Inclusive Access Copiah Lincoln Community College

Pearson Inclusive Access study highlights increased outcomes at Copiah-Lincoln Community College

Key Findings

  • Graduation rates have increased eight percentage points and retention rates have increased ten percentage points after the implementation of Pearson Inclusive Access.
  • Student success rates in gateway mathematics courses have increased 17 percentage points with Inclusive Access in place.
  • A comparative analysis of traditional textbook package prices and Inclusive Access costs indicate that students save an average of 68% off traditional prices when using Inclusive Access course materials.

School name
Copiah-Lincoln Community College, Wesson, MS

Timeframe
Fall 2012–Spring 2018

Educator
Stephanie Duguid, Dean of Academic Instruction

Results reported by
Dina Yankelewitz, Pearson Enterprise Analytics Manager

Setting

Copiah-Lincoln Community College began in 1915 as an agricultural high school to serve the Copiah and Lincoln counties in rural Mississippi. As it transitioned to a junior college, five additional surrounding counties added their support. It is currently a two-year college serving over 3,000 students. About 55% of students are White, 42% are Black or African American, and 1% are Hispanic. Only 10% of its students live on campus, and 68% attend part-time. The college offers Associate degrees and certificates across 25 fields.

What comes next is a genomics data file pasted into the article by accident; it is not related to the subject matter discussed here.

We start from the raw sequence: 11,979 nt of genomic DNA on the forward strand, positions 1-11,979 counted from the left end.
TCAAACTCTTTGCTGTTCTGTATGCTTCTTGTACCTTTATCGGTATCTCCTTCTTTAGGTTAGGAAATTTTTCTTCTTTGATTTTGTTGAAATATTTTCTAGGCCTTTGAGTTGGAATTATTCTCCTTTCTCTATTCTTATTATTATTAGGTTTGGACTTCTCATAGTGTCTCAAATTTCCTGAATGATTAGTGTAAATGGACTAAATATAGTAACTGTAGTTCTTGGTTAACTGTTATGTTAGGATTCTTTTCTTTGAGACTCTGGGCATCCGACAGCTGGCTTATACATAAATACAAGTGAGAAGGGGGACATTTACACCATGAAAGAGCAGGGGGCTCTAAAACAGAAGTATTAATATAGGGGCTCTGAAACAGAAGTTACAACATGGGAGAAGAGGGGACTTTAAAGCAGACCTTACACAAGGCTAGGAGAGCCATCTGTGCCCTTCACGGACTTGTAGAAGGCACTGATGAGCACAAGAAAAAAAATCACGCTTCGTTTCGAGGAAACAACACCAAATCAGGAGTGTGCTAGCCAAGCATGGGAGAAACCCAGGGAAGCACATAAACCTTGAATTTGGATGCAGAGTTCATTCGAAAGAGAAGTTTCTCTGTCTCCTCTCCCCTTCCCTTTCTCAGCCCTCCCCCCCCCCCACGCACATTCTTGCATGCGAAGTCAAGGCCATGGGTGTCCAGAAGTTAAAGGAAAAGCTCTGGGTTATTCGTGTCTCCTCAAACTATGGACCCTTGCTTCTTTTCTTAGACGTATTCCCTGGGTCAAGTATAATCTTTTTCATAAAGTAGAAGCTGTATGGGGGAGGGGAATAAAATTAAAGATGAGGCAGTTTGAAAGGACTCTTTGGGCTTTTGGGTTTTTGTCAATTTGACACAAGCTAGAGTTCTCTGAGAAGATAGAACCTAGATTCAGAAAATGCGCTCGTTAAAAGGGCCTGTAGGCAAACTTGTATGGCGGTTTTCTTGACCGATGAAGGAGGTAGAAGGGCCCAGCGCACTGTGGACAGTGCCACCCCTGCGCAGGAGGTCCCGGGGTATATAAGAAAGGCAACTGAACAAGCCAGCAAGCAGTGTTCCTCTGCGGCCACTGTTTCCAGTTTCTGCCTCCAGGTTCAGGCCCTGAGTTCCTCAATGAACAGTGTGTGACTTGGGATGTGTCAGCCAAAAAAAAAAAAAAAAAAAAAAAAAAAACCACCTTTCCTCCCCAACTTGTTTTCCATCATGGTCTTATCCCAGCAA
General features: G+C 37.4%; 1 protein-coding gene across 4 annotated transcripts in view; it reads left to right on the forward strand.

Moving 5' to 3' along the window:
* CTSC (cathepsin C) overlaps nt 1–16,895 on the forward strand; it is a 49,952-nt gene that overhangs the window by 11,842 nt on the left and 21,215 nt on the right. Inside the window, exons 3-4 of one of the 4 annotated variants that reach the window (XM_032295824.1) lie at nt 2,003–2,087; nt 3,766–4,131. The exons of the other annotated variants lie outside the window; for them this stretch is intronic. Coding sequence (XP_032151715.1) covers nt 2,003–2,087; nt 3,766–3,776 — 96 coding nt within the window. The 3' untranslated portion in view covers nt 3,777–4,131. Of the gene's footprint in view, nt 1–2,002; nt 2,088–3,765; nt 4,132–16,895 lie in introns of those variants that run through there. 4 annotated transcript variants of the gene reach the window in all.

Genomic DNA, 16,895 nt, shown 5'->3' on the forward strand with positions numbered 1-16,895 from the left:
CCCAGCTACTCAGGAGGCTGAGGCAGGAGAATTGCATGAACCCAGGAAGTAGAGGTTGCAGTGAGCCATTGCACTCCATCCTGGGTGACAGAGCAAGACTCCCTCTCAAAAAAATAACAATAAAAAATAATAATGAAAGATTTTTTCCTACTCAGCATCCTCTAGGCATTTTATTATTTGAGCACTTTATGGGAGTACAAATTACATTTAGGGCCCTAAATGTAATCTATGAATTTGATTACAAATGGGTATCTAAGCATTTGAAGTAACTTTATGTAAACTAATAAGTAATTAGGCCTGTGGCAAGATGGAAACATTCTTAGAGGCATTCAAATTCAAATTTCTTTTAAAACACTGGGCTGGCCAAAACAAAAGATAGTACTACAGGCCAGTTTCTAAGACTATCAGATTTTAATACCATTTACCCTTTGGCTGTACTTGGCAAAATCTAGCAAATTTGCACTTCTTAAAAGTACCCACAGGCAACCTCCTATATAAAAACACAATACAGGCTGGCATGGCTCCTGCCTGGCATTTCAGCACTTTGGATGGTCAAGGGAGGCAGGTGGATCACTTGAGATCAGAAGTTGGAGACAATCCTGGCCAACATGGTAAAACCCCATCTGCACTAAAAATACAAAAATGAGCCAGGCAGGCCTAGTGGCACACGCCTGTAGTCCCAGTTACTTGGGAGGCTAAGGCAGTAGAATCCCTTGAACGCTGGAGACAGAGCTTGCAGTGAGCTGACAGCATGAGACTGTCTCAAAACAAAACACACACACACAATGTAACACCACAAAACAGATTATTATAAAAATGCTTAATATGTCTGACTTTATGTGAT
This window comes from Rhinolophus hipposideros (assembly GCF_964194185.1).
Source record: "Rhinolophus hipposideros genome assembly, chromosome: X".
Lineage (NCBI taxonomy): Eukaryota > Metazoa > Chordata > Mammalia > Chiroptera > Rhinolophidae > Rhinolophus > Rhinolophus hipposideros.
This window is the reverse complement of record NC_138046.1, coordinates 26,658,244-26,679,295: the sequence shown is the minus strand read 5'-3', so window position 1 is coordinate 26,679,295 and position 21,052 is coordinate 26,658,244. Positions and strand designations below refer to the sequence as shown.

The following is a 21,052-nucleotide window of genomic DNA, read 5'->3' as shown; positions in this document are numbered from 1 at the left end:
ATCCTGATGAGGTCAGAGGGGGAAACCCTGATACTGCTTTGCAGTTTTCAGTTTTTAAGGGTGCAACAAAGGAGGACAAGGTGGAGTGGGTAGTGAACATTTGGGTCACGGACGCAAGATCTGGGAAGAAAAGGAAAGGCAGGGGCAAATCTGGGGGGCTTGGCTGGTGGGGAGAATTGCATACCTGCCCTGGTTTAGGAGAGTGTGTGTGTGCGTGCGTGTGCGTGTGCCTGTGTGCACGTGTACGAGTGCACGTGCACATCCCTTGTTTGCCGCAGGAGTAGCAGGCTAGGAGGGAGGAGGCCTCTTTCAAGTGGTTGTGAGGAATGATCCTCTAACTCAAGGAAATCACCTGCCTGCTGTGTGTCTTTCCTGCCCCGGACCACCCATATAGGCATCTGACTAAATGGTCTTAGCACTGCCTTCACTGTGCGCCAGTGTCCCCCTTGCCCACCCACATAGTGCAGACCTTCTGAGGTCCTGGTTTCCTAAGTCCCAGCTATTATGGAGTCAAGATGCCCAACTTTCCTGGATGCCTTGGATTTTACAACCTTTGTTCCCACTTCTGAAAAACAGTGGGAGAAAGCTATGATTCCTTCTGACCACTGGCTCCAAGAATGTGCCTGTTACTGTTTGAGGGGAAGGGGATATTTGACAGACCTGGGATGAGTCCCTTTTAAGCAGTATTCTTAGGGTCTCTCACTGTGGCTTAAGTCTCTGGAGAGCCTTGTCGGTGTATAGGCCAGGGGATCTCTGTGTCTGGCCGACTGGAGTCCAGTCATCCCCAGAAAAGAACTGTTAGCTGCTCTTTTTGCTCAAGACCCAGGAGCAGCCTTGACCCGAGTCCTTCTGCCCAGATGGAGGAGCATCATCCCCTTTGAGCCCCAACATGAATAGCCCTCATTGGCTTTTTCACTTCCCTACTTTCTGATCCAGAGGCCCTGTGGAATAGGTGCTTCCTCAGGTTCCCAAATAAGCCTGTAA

Challenges and Goals

According to Dr. Stephanie Duguid, Dean of Academic Instruction, a key motivator for transitioning to Pearson Inclusive Access at Copiah-Lincoln Community College (Co-Lin) was improving the success rates of developmental students. Nearly 1,000 students participate in developmental courses annually, and instructors were concerned that many students did not acquire the course materials in a timely fashion. They reported that students typically did not have course materials by the first day of class, and only 30% had purchased the materials by the end of the first week of the semester. In addition to lack of motivation, many of these students had to wait for financial aid funding to provide them with the means to purchase the course text. With Inclusive Access, students would automatically receive access to digital course materials by the first day of class at a significantly lower price.

Implementation

In Spring 2013, Co-Lin implemented Inclusive Access in its eight developmental and college-level mathematics courses, as well as in developmental reading and writing courses. All students received instant access to course materials by the first day of the semester. In the mathematics courses, which had historically used MyLab™ Math with an accompanying print textbook, the college chose to implement Pearson MyLab Math with its accompanying digital text. Co-Lin partnered with VitalSource to deliver the eTexts to students, which allows for the eText to be delivered via the school’s Learning Management System.